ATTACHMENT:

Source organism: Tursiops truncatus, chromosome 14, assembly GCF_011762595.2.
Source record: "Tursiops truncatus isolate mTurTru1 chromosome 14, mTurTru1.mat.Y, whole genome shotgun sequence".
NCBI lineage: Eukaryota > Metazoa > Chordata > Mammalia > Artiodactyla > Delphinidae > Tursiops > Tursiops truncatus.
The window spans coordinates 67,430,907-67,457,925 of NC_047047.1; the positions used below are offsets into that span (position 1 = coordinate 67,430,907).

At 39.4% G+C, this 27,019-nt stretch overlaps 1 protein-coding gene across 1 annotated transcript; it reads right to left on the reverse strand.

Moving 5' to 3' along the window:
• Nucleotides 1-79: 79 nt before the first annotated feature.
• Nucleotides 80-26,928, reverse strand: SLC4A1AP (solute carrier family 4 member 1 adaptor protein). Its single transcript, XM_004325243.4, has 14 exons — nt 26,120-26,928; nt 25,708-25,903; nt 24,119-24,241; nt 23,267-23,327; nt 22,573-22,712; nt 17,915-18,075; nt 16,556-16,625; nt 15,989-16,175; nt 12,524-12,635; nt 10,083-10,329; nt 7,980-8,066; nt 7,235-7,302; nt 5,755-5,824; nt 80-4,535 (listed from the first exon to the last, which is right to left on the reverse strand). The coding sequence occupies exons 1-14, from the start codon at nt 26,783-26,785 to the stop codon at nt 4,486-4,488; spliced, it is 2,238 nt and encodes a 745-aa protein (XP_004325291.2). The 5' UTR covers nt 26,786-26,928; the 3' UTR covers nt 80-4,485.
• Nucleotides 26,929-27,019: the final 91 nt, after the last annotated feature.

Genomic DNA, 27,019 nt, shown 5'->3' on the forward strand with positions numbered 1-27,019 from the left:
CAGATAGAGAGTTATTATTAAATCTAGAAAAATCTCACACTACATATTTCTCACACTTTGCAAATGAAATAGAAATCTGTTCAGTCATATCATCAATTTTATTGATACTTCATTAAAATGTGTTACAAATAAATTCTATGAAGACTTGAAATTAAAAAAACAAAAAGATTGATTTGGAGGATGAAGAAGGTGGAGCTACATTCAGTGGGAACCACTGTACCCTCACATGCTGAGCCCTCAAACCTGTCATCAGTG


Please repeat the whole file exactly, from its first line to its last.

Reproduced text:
Source organism: Tursiops truncatus, chromosome 14, assembly GCF_011762595.2.
Source record: "Tursiops truncatus isolate mTurTru1 chromosome 14, mTurTru1.mat.Y, whole genome shotgun sequence".
NCBI lineage: Eukaryota > Metazoa > Chordata > Mammalia > Artiodactyla > Delphinidae > Tursiops > Tursiops truncatus.
The window spans coordinates 67,430,907-67,457,925 of NC_047047.1; the positions used below are offsets into that span (position 1 = coordinate 67,430,907).

At 39.4% G+C, this 27,019-nt stretch overlaps 1 protein-coding gene across 1 annotated transcript; it reads right to left on the reverse strand.

Moving 5' to 3' along the window:
• Nucleotides 1-79: 79 nt before the first annotated feature.
• Nucleotides 80-26,928, reverse strand: SLC4A1AP (solute carrier family 4 member 1 adaptor protein). Its single transcript, XM_004325243.4, has 14 exons — nt 26,120-26,928; nt 25,708-25,903; nt 24,119-24,241; nt 23,267-23,327; nt 22,573-22,712; nt 17,915-18,075; nt 16,556-16,625; nt 15,989-16,175; nt 12,524-12,635; nt 10,083-10,329; nt 7,980-8,066; nt 7,235-7,302; nt 5,755-5,824; nt 80-4,535 (listed from the first exon to the last, which is right to left on the reverse strand). The coding sequence occupies exons 1-14, from the start codon at nt 26,783-26,785 to the stop codon at nt 4,486-4,488; spliced, it is 2,238 nt and encodes a 745-aa protein (XP_004325291.2). The 5' UTR covers nt 26,786-26,928; the 3' UTR covers nt 80-4,485.
• Nucleotides 26,929-27,019: the final 91 nt, after the last annotated feature.

Genomic DNA, 27,019 nt, shown 5'->3' on the forward strand with positions numbered 1-27,019 from the left:
CAGATAGAGAGTTATTATTAAATCTAGAAAAATCTCACACTACATATTTCTCACACTTTGCAAATGAAATAGAAATCTGTTCAGTCATATCATCAATTTTATTGATACTTCATTAAAATGTGTTACAAATAAATTCTATGAAGACTTGAAATTAAAAAAACAAAAAGATTGATTTGGAGGATGAAGAAGGTGGAGCTACATTCAGTGGGAACCACTGTACCCTCACATGCTGAGCCCTCAAACCTGTCATCAGTG